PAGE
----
One August morning in 1975 a young woman of 24 stepped into her blue Duster and headed out of the hilly driveway in the off-the-beaten-path town of Bent, New Mexico. She headed east, knowing that she needed to drive from this point in southern New Mexico to the city of Houston, Texas. As she began her journey she re-evaluated her plans and came to an important decision. She decided to make the most of her long trip. She planned to first drive southeast, down to Carlsbad Caverns, NM.
The woman driving the blue Duster was hungry to learn more about New Mexico. She had become enchanted by the history and culture of that State. She had recently completed a four week course at Los Alamos National Laboratory. During that course she had had an opportunity to experience first hand the ecology of the region north of Carlsbad Cavern, NM. She had embraced the sense of detachment that one found while sitting in a former haunt of the New Mexican Indians. She felt ready to explore the Carlsbad Caverns.
By mid morning the woman had stopped at a store in order to obtain a Carlsbad Caverns map. Then armed with the directions that she needed she proceeded on towards the Carlsbad Caverns. Before the hour of eleven had arrived she had pulled into the parking lot at the Caverns and had purchased a ticket. That ticket would allow her to take a self-guided tour. She then joined the large group of tourists who were heading into the 56 degree, underground world of the Carlsbad Caverns.
There she descended down into Lechugilla Cave, the deepest limestone cave in the United States. She noted that it was 800 feet below sea level. She then reflected on the fact that her summer travels had taken her from a Colorado mountain, a point 10,000 feet above sea level to this Cave, a point 800 feet below the level of the ocean's surface. Her reflections served to heighten her enthusiasm for her stop at the Carlsbad Caverns.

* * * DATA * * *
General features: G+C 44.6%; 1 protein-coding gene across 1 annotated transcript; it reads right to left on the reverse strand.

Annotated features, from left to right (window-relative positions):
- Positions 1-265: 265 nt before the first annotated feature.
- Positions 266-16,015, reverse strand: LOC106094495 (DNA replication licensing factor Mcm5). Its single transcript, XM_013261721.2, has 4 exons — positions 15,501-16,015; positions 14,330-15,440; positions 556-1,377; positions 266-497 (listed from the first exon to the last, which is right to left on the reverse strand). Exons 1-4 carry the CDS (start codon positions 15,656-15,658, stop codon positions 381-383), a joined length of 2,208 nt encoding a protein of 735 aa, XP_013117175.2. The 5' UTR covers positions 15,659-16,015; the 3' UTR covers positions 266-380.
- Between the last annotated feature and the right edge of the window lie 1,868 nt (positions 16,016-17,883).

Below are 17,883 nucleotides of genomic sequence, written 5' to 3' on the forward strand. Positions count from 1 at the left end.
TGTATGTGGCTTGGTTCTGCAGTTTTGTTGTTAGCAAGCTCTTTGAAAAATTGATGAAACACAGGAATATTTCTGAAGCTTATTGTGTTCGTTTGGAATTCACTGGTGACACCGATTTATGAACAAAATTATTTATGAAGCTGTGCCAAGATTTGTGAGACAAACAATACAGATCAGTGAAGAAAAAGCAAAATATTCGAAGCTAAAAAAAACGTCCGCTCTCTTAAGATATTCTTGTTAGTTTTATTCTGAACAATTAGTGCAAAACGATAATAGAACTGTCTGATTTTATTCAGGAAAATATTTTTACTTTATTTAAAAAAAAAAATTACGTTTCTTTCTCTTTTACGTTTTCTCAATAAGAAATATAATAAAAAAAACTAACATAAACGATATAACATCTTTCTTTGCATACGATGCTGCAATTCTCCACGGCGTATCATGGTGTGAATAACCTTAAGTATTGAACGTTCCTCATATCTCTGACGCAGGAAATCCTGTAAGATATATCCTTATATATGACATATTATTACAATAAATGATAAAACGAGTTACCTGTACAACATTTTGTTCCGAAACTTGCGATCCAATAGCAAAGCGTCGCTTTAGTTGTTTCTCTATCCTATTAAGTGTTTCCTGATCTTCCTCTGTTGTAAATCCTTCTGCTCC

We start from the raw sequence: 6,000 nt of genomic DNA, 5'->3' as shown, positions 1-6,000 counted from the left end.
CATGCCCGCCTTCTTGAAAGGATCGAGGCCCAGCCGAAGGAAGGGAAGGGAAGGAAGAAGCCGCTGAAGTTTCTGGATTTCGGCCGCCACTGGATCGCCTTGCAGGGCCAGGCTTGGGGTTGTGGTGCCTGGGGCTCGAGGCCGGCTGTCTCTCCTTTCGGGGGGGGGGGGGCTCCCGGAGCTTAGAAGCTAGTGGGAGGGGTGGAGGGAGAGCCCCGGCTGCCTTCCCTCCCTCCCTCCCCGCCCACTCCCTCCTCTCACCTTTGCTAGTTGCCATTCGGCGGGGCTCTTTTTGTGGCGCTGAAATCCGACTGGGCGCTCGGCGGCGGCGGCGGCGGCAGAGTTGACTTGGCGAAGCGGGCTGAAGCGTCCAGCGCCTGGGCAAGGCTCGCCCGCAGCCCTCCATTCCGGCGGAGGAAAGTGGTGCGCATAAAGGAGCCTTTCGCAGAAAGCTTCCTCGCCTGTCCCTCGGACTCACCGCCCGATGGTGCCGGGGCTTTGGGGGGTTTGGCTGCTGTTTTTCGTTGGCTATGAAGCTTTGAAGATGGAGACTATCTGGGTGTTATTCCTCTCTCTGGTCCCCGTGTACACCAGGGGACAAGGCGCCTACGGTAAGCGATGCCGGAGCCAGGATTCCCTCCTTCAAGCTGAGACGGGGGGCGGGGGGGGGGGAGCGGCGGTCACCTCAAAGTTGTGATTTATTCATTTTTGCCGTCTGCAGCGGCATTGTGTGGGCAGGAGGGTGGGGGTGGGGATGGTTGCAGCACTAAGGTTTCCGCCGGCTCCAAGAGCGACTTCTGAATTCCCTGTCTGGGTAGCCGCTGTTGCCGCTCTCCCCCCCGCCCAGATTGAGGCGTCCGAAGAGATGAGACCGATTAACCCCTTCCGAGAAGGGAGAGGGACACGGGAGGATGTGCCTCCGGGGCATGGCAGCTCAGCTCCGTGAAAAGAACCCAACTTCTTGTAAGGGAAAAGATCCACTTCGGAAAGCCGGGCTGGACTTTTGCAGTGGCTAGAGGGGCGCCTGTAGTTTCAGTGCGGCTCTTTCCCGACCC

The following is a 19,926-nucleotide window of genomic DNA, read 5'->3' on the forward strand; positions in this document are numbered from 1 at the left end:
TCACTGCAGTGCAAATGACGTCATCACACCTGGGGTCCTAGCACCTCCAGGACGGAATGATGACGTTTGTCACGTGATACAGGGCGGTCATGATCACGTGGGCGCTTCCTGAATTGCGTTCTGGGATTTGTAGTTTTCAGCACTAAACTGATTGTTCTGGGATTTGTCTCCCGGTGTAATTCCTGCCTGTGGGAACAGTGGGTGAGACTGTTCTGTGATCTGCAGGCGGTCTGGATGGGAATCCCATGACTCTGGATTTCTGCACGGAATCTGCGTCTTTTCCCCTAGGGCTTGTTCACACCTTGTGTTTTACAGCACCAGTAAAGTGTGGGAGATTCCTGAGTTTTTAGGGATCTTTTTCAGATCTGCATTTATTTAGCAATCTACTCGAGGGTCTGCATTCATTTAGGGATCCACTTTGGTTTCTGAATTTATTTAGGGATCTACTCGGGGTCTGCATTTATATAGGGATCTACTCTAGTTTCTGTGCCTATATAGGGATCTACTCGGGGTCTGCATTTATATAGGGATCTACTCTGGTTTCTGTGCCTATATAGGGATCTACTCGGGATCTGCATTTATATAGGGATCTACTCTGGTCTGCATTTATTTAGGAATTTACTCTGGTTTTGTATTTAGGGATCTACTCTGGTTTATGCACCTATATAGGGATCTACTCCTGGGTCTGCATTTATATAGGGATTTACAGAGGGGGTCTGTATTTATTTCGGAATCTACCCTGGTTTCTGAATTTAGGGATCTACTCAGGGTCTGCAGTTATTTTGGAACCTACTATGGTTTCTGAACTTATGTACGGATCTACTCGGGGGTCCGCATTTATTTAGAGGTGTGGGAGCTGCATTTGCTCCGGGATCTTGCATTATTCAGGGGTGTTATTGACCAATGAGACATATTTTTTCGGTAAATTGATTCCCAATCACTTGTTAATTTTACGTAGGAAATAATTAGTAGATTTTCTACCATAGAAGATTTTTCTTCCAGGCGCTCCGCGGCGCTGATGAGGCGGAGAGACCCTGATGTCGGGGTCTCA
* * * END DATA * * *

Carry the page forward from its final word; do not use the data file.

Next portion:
On that morning the young woman walking through the Carlsbad Caverns learned that the Lechugilla Cave contains microbes that are not found anywhere else in the world. Yet she paid only fleeting attention to that information. She did not then know that her career in biomedical research would eventually take her into an Infectious Disease Lab. She was concentrating on the Carlsbad Cavern map and not the hypothetical map of her future.
She tried to take-in all of the information about the bats at Carlsbad Caverns. She learned that the Caverns were the bats' summer home. She would have enjoyed watching those Mexican free-tailed bats as they flew out of the Caverns at night, but she knew that she needed to continue her trip east.
So she proceeded quickly through that section of the Carlsbad Caverns that contained portions of the Capitan Reef. She could not afford to stop and look closely at the world's best-preserved Permian age fossil reefs. She had to get back in her Duster and drive on through more of the surrounding Chihuahuan Desert.
But that stop at the Carlsbad Caverns stayed with that young lady. Later she returned to New Mexico as the student in a different graduate program. She then made many drives across the highways of that land of enchantment. One drive allowed her to make a return visit to Los Alamos, but somehow she never got back to Bent, or to the Carlsbad Caverns.